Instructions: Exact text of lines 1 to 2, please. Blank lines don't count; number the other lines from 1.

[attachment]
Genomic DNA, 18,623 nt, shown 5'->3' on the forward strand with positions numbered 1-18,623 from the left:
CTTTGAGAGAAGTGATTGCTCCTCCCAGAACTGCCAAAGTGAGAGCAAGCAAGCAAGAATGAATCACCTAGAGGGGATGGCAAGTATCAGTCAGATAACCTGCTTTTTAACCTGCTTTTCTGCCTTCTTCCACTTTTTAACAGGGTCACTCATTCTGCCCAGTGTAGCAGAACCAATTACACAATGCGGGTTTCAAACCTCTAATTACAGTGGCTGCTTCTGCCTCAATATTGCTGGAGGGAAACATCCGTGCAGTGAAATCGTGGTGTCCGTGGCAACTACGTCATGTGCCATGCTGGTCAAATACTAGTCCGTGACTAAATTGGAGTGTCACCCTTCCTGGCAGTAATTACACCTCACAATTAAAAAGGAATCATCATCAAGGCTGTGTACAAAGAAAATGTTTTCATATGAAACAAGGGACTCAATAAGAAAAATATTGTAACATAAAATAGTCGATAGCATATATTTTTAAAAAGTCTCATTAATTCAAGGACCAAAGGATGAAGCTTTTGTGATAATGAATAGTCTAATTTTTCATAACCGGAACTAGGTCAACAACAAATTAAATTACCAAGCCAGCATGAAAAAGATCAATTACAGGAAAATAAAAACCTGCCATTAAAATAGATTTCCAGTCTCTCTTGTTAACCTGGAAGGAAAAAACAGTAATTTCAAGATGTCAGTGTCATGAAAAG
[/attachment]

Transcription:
Genomic DNA, 18,623 nt, shown 5'->3' on the forward strand with positions numbered 1-18,623 from the left:
CTTTGAGAGAAGTGATTGCTCCTCCCAGAACTGCCAAAGTGAGAGCAAGCAAGCAAGAATGAATCACCTAGAGGGGATGGCAAGTATCAGTCAGATAACCTGCTTTTTAACCTGCTTTTCTGCCTTCTTCCACTTTTTAACAGGGTCACTCATTCTGCCCAGTGTAGCAGAACCAATTACACAATGCGGGTTTCAAACCTCTAATTACAGTGGCTGCTTCTGCCTCAATATTGCTGGAGGGAAACATCCGTGCAGTGAAATCGTGGTGTCCGTGGCAACTACGTCATGTGCCATGCTGGTCAAATACTAGTCCGTGACTAAATTGGAGTGTCACCCTTCCTGGCAGTAATTACACCTCACAATTAAAAAGGAATCATCATCAAGGCTGTGTACAAAGAAAATGTTTTCATATGAAACAAGGGACTCAATAAGAAAAATATTGTAACATAAAATAGTCGATAGCATATATTTTTAAAAAGTCTCATTAATTCAAGGACCAAAGGATGAAGCTTTTGTGATAATGAATAGTCTAATTTTTCATAACCGGAACTAGGTCAACAACAAATTAAATTACCAAGCCAGCATGAAAAAGATCAATTACAGGAAAATAAAAACCTGCCATTAAAATAGATTTCCAGTCTCTCTTGTTAACCTGGAAGGAAAAAACAGTAATTTCAAGATGTCAGTGTCATGAAAAG